Prices are also poised to gain as major oil-exporting countries restrict foreign investments, limiting supply growth, while demand from developing countries, or “non-OECD” nations is rising on economic expansion and power shortages, prompting higher demand for gasoil and fuel oil, the Goldman analysts said.


Crude oil for June delivery was trading at $122.18 a barrel, up $2.21, on the New York Mercantile Exchange at 12:22 p.m. Futures yesterday rose to $119.97, the highest closing price since trading began in 1983.

“The core of our super-spike view has been that a lack of adequate supply growth coupled with price-insulated non-OECD demand growth” is leading to higher prices, the analysts said. That could result in a “sharp correction in oil demand,” the Goldman analysts said.

Crude oil’s increase above $100 a barrel was partly because of the dollar’s decline against the euro, which boosted oil prices because it made commodities cheaper for buyers outside the U.S. and attracted investors as a hedge against inflation. Oil in New York touched $100 a barrel on Jan. 2.

The U.S. currency has declined more than 5 percent against the euro so far this year.

Members of OPEC, which supply more than 40 percent of the world’s oil, have said supplies are adequate and blamed speculators for pushing prices up to records. The producer group won’t consider raising output before it meets in September as the market is well supplied, Qatari Oil Minister Abdullah al-Attiyah said on May 2.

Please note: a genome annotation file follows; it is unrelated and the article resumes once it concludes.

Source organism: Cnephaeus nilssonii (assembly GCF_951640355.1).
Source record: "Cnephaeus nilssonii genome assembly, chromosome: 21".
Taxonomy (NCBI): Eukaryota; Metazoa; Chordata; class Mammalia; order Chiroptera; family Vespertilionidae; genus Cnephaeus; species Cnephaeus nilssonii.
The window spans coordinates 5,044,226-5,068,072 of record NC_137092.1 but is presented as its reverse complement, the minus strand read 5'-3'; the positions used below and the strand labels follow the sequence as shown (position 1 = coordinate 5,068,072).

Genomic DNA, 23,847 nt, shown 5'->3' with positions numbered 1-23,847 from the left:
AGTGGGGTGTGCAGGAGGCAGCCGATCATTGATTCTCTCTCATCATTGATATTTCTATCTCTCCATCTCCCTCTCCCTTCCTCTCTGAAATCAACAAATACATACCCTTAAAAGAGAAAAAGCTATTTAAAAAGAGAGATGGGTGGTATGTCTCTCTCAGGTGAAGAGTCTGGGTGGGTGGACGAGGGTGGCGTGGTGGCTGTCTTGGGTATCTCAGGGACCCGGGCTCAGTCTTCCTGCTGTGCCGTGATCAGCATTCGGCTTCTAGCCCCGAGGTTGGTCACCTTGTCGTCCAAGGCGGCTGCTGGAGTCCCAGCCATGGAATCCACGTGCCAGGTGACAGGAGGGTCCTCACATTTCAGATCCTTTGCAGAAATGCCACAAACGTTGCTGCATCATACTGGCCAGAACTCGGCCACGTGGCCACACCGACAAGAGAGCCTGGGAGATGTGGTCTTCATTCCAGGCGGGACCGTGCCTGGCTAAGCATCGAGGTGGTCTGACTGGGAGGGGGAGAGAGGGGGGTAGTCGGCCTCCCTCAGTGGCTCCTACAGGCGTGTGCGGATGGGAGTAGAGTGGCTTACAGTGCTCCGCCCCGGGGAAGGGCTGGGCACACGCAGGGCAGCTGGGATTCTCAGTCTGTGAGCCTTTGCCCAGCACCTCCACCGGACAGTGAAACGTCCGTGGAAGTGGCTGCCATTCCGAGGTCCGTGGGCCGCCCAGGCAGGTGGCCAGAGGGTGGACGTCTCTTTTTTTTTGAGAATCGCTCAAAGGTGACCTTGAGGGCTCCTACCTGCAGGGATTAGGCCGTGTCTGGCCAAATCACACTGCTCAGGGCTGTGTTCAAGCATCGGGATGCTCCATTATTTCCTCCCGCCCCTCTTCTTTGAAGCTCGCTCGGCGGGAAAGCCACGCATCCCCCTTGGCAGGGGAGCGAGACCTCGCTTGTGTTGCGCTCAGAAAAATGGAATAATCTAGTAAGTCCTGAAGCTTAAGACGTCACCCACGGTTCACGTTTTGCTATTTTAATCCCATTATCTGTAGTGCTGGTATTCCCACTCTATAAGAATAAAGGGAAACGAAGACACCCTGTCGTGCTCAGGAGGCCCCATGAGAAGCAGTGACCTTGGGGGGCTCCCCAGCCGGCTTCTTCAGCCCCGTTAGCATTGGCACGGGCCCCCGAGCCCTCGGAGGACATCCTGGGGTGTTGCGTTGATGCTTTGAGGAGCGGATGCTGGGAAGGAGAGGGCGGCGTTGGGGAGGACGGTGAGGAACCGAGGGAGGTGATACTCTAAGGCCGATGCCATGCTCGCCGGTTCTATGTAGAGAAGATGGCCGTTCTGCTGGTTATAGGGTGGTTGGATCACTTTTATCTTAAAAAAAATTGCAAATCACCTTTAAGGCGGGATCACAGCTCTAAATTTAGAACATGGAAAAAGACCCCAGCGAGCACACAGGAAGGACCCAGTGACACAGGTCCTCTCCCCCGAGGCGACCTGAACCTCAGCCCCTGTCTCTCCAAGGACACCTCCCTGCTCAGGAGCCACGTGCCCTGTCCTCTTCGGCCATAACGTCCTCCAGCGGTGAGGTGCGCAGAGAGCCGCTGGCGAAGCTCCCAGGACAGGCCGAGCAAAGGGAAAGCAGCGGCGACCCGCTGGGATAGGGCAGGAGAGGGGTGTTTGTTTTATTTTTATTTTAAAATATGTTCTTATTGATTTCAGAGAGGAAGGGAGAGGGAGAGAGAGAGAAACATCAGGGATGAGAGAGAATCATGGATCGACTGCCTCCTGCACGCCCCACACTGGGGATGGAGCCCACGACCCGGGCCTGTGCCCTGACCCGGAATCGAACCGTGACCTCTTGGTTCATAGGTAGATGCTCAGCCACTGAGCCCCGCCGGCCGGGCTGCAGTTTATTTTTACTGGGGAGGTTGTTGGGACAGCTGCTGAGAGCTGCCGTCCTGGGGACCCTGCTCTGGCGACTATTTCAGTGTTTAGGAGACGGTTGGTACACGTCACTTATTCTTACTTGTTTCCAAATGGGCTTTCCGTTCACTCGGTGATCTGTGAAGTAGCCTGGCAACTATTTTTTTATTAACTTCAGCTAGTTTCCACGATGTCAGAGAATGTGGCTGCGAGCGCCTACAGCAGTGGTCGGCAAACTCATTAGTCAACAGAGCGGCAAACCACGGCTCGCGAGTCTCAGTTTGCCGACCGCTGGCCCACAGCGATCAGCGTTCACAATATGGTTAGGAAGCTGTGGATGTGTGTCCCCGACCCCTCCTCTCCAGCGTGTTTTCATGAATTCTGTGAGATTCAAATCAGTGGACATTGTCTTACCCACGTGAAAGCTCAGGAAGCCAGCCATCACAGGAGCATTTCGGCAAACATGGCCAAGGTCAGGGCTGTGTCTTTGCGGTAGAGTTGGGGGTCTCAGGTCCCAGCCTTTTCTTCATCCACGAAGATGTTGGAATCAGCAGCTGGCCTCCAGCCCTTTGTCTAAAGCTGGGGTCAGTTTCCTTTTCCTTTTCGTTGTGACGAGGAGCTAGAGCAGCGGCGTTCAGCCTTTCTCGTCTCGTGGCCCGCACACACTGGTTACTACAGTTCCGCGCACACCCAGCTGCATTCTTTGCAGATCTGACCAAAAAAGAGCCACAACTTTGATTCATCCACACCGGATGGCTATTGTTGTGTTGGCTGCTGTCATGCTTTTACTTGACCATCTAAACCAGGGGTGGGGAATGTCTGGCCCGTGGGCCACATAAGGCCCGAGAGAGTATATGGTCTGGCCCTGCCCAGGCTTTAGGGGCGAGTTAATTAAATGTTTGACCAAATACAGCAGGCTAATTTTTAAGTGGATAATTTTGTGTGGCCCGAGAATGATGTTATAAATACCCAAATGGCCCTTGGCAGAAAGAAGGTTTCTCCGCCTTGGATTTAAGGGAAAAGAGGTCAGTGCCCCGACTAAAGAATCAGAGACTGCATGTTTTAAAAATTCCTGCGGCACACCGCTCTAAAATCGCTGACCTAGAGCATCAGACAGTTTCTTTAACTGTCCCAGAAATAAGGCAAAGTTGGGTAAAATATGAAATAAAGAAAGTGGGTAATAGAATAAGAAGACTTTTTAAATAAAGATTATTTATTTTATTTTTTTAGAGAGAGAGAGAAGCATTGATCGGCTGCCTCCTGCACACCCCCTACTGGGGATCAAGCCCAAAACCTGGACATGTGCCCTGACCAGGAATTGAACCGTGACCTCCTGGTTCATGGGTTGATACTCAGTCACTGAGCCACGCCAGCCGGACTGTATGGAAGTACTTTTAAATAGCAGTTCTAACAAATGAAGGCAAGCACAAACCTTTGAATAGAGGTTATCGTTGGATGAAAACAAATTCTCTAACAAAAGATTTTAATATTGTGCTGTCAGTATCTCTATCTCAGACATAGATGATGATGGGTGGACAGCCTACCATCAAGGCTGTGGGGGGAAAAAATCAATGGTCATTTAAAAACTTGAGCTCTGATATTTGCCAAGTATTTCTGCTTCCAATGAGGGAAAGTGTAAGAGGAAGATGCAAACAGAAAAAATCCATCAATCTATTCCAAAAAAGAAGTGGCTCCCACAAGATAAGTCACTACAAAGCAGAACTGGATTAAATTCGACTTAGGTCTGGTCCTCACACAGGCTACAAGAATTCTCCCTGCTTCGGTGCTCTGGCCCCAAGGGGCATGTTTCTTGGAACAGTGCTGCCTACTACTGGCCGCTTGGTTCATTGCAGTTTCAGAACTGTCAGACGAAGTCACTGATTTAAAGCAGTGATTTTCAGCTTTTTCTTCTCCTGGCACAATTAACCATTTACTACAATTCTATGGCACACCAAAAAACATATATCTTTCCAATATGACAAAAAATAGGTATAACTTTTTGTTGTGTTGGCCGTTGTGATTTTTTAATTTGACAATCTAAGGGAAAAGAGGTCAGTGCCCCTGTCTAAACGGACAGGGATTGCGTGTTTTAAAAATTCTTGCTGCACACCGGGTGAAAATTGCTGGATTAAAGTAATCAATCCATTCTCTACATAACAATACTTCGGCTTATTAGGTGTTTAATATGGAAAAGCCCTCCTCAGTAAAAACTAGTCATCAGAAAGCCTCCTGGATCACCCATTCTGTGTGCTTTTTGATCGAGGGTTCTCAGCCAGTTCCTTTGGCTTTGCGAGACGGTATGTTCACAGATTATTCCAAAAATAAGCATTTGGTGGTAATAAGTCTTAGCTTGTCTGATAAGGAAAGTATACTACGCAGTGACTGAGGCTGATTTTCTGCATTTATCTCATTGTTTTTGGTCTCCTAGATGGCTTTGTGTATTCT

There’s a fundamental misperception that so-called speculators are driving prices to unjustified levels, the Goldman analysts said. “Unfortunately, we do not think the energy crisis will be solved by finding and punishing the big bad speculator.”

Commodity investors, the Goldman analysts wrote, are “helping to solve the energy crisis” by speeding up the process for oil companies to spend more on energy projects and at the same time encourage efficiency.

To contact the reporter on this story: Nesa Subrahmaniyan in Singapore at nesas@bloomberg.net